Anonymous More than 1 year ago
I have always enjoyed Eugene Peterson's writings and find them helpful as a pastor. This book may surpass His others. He is a master with words that express great thoughts and theology.
shannonkearns on LibraryThing More than 1 year ago
There are parts of this book that I really liked. I thought the conversation about what it means to have a pastoral vocation and imagination were really helpful and interesting. I appreciate that he creates an understanding of a contemplative pastor.But I can't give this book a higher rating. Parts of it are repetitive. The same stories repeated with almost the exact same language. I was also left with a sense of unease throughout the book; One gets the sense that Peterson think quite highly of himself and not much of his congregation. He says over and over again that they are not intellectual, that they have TVs in every room and no books, etc. While this may be the case, the disdain he holds for this part of their lives is clear.I know that this is a memoir about him as a pastor, but one gets the sense that he was the only spiritual person in his entire congregation. That he was the only one who knew what he was doing or had any language to express it. There were also racially charged things throughout the book. Overuse of the word "gypped", talking about "Indians" instead of First Nations people, a couple comments about "the city", etc.Overall I was disappointed. I don't expect Peterson to know it all or to be holy, but I would hope that he would have some sense of his own shortcomings and that that humility would come through in his story. I didn't get that sense.
BradKautz on LibraryThing More than 1 year ago
Eugene Peterson has had an interesting career in ministry, to put it mildly. He stumbled into ministry as he was finishing an undergraduate degree in philosophy and literature. After seminary he began a PhD in Semitic languages, intending to have an academic career. While teaching at seminary and pastoring a church as he worked on his dissertation he sensed that God was calling him into pastoral ministry. He followed the call and planted a church, serving there for 29 years. He then went back to teaching, and along the way mixed in writing, producing a large body of what I¿ll call ¿really good books,¿ including the Bible paraphrase, The Message. In The Pastor: A Memoir, he takes a look back on his life and reflects on the things that gave it shape and meaning, particularly into that curious identity of ¿pastor.¿Peterson provides snapshots from each area of his life, describing things that in some cases he never considered having great meaning when they happened, but that were influential in shaping him as a pastor. As I read them I was reminded of things from my own life that have shaped me and prepared me, as I, like Peterson, move into a vocation that at one time I would have laughed if it was suggested to me.Peterson has most definitely not written a ¿how to¿ guide on being a pastor, and he would have a low opinion of any such book. He learned, through trial and error, that being a pastor is not a job but a vocation, a vocation that is best lived into as the pastor serves among their congregation, day after day and year after year. While not writing a ¿how to¿ manual of the pastoral vocation, as Peterson relates his own experiences I find that he does provide some general guidelines to foster a particular pastoral ethos among those who read this book. ¿Pastor¿ was not so much ¿what he did¿ but ¿who he was.¿ He did not ¿work¿ as a pastor 24/7 but his identity as a pastor permeated his life and relationships. He counted being a pastor to be a great privilege, writing, ¿But the overall context of my particular assignment in the pastoral vocation, as much as I am able to do it, is to see to it that these men and women in my congregation become aware of the possibilities and promise of living out in personal and local detail what is involved in following Jesus, and be a companion to them as we do it together.¿ (247)This is a book I highly recommend to anyone who has responded to God¿s call to pastoral ministry. I believe that no matter how much experience one has in ministry reading it will stimulate both reflection and possibility on their journey. I¿m looking forward to reading it again in a few years and seeing how the wisdom Peterson has written here speaks to me anew.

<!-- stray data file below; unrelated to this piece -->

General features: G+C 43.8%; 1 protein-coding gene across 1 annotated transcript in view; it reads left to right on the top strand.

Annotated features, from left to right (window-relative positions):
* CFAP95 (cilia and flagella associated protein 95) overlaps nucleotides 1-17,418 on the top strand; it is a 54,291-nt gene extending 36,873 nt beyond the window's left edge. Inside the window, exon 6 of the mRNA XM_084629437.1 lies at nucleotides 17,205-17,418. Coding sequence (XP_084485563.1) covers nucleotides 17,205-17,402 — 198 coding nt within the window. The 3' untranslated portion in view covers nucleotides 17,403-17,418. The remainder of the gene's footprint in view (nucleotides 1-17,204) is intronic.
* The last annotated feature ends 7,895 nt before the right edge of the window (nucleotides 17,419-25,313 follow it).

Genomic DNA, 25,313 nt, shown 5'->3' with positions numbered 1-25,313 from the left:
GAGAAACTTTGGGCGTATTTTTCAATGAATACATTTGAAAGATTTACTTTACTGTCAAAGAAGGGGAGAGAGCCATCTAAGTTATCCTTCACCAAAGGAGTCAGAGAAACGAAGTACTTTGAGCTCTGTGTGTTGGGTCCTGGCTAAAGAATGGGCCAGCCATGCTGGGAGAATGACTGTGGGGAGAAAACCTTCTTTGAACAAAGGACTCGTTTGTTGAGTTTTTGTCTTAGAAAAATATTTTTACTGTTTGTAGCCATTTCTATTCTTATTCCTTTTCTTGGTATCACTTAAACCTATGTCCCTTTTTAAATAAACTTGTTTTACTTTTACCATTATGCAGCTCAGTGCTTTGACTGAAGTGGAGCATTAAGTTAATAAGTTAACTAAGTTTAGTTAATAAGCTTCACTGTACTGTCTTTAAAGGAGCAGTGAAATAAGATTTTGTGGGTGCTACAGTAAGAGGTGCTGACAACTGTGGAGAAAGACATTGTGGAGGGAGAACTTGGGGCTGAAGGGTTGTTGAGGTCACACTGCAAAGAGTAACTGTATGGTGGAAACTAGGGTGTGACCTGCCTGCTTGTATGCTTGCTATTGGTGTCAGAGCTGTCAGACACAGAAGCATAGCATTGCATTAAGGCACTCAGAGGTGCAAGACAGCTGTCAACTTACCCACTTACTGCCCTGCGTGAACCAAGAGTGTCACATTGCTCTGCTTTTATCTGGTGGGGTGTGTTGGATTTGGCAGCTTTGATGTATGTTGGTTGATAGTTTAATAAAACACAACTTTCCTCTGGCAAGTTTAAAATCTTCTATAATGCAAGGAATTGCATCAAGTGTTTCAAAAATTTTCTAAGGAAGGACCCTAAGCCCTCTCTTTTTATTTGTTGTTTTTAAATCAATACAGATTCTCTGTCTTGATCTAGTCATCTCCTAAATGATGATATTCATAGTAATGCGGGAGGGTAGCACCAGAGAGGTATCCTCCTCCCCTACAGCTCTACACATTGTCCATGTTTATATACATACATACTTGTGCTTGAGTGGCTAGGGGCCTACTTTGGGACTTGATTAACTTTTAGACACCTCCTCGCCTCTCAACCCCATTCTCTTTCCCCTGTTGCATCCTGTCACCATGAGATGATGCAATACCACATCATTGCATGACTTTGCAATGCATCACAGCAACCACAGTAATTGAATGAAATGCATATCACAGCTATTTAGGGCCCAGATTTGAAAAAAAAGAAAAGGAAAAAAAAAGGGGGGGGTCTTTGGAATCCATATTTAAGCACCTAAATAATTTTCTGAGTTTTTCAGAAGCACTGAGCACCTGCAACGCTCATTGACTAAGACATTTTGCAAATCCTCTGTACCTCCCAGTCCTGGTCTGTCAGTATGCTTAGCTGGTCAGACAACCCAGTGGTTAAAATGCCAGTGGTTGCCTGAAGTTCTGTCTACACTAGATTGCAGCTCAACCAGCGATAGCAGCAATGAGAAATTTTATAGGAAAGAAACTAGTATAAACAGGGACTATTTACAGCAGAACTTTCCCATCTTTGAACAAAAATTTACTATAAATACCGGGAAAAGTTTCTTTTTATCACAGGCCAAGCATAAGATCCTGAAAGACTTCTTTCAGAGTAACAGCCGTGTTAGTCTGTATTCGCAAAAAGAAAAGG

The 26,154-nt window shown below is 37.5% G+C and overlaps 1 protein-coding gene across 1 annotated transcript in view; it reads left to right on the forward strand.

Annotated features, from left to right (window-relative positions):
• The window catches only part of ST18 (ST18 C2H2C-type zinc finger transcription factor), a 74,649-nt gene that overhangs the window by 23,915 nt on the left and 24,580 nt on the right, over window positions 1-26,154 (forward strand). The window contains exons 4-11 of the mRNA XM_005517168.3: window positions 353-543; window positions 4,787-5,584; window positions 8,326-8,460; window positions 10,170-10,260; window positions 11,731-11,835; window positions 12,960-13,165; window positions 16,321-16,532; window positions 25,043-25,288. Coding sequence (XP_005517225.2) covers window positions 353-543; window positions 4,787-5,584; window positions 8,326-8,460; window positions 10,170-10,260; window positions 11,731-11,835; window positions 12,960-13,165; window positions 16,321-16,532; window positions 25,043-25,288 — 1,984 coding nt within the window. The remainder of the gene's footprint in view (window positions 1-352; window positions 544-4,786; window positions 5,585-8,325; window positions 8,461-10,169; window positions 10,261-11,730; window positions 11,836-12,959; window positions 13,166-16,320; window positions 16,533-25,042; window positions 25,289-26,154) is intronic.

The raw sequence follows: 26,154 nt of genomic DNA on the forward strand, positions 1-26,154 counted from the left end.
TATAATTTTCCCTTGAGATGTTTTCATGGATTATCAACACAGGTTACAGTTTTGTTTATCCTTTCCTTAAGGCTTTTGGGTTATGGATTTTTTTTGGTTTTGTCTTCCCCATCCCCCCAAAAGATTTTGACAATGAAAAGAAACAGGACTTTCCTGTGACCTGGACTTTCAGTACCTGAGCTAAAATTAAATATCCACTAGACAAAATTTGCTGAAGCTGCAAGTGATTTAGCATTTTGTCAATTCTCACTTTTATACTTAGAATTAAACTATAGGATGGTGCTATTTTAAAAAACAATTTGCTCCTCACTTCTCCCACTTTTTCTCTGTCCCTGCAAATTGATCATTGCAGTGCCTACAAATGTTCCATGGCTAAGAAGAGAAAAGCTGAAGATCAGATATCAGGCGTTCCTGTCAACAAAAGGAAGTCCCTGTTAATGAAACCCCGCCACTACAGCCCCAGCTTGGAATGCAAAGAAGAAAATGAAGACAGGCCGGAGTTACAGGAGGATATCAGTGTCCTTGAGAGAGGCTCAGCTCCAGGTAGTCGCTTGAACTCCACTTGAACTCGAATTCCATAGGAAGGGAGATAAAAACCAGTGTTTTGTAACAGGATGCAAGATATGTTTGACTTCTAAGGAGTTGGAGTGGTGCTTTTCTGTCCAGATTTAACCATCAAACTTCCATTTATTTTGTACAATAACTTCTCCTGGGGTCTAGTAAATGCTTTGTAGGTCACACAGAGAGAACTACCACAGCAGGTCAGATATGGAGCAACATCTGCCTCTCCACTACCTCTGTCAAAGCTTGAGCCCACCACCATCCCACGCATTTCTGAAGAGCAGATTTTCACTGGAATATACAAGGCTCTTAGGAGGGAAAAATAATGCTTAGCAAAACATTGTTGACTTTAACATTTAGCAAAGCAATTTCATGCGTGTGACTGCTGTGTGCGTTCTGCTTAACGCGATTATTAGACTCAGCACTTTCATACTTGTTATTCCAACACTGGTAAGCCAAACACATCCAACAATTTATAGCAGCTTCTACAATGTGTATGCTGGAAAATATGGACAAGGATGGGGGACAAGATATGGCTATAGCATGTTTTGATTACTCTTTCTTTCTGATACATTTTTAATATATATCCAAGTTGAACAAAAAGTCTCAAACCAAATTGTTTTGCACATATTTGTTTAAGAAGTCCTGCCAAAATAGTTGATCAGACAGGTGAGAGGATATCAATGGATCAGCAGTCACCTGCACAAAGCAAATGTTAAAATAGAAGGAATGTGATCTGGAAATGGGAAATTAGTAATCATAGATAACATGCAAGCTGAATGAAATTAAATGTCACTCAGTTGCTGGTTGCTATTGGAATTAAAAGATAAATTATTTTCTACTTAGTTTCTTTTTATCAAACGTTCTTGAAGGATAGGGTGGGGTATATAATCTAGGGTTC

StephenBarkley on LibraryThing More than 1 year ago
In my personal hierarchy of "Most Important Books I've Ever Read", two always rise to the top: Mere Christianity (C. S. Lewis), and A Celebration of Discipline (Richard Foster). Everything else suffers by comparison . . . until now. Meet the most important book I've read in over a decade: The Pastor.Here's why it ranks so highly:* Like Peterson, I'm a pastor¿this book resonates with my own experiences.* Peterson bucks the trends of modern Christendom in favour of authentic biblical fidelity.* Peterson is painfully honest, describing both failures and successes.* Peterson describes how the various themes that form his major books developed.* Peterson spends time describing how he wrestled with what he was called to do.* In the end, there's nothing better than hearing the wisdom of a seasoned pastor with an academic background.You know, that list doesn't seem so spectacular in retrospect. There's something about this book that I can't quite put my finger on yet. Sure, his writing is as poetic and lucid as ever¿but there's something extra.All I can suggest is that you read it for yourself. If you're a North American pastor, order it right away!